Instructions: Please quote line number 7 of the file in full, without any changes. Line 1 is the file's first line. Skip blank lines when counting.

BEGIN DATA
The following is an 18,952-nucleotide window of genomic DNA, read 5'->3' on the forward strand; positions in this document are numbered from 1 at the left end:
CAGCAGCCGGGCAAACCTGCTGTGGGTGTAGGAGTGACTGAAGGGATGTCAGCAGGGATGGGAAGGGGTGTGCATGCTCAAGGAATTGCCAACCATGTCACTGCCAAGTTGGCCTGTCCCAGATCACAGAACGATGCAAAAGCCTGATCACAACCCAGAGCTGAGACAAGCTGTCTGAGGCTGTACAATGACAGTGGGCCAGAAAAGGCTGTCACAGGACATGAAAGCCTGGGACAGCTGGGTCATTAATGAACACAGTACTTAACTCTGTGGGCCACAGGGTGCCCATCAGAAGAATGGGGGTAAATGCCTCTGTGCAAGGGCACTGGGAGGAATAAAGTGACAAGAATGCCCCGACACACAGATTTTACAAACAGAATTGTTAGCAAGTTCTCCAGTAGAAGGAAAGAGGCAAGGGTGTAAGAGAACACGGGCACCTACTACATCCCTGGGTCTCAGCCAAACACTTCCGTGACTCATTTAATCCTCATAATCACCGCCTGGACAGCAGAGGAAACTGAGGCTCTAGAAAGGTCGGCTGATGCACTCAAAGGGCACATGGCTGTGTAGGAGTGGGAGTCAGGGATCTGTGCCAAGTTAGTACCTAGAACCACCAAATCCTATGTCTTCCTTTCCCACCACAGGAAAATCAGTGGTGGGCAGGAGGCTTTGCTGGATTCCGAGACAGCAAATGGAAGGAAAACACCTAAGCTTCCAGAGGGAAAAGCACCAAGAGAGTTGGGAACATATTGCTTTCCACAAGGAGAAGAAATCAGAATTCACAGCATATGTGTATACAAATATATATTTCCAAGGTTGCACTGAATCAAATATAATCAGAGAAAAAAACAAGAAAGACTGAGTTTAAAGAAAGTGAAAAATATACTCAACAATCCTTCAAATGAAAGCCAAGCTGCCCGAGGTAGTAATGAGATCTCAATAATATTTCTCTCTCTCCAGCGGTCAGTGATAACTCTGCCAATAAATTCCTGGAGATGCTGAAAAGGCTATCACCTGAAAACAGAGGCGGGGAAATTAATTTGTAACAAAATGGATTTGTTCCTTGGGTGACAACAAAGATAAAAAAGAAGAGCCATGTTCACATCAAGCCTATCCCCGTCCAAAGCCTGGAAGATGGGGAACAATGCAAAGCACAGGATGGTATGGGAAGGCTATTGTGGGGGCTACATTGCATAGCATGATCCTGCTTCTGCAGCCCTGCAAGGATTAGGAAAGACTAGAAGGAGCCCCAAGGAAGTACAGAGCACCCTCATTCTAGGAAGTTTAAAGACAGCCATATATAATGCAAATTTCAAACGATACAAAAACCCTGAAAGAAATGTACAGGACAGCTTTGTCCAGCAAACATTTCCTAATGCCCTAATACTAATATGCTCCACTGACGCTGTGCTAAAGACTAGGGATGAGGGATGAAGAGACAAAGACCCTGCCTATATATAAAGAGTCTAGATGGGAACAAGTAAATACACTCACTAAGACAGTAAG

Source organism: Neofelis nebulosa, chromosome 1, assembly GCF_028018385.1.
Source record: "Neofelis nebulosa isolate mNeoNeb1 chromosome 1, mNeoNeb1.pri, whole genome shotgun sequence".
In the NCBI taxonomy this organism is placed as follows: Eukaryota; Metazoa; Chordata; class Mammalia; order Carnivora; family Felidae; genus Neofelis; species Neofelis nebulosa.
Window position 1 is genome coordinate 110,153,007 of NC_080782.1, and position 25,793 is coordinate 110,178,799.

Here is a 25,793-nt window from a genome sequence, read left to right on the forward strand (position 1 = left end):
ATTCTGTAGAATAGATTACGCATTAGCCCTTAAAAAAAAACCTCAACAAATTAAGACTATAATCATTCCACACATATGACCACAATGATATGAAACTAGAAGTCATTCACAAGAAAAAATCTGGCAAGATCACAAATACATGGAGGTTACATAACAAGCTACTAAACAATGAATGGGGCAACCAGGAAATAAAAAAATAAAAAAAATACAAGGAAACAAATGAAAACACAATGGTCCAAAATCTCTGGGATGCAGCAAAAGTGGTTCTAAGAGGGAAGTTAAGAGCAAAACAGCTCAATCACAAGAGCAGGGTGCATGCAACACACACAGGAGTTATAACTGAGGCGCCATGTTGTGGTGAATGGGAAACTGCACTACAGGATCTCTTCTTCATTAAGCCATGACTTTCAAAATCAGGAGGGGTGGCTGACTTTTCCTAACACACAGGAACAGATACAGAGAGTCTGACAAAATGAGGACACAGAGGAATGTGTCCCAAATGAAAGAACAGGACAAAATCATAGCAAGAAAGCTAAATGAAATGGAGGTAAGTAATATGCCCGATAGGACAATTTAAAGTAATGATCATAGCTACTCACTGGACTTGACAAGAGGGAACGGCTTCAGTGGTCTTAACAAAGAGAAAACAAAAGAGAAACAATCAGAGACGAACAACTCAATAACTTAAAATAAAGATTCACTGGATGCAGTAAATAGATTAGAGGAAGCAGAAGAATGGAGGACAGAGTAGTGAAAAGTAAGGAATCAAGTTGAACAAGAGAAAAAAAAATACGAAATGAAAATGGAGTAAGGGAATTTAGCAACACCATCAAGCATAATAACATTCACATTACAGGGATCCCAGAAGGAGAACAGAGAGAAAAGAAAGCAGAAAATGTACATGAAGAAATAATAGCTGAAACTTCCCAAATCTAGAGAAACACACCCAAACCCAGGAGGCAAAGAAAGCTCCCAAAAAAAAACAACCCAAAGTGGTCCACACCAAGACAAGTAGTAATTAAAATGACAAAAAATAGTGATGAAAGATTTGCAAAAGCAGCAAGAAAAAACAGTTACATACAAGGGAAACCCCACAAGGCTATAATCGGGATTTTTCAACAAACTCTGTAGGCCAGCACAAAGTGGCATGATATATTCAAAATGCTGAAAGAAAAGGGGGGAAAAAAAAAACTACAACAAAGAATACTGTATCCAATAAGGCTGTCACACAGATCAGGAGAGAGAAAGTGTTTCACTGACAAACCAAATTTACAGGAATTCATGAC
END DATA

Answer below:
Here is a 25,793-nt window from a genome sequence, read left to right on the forward strand (position 1 = left end):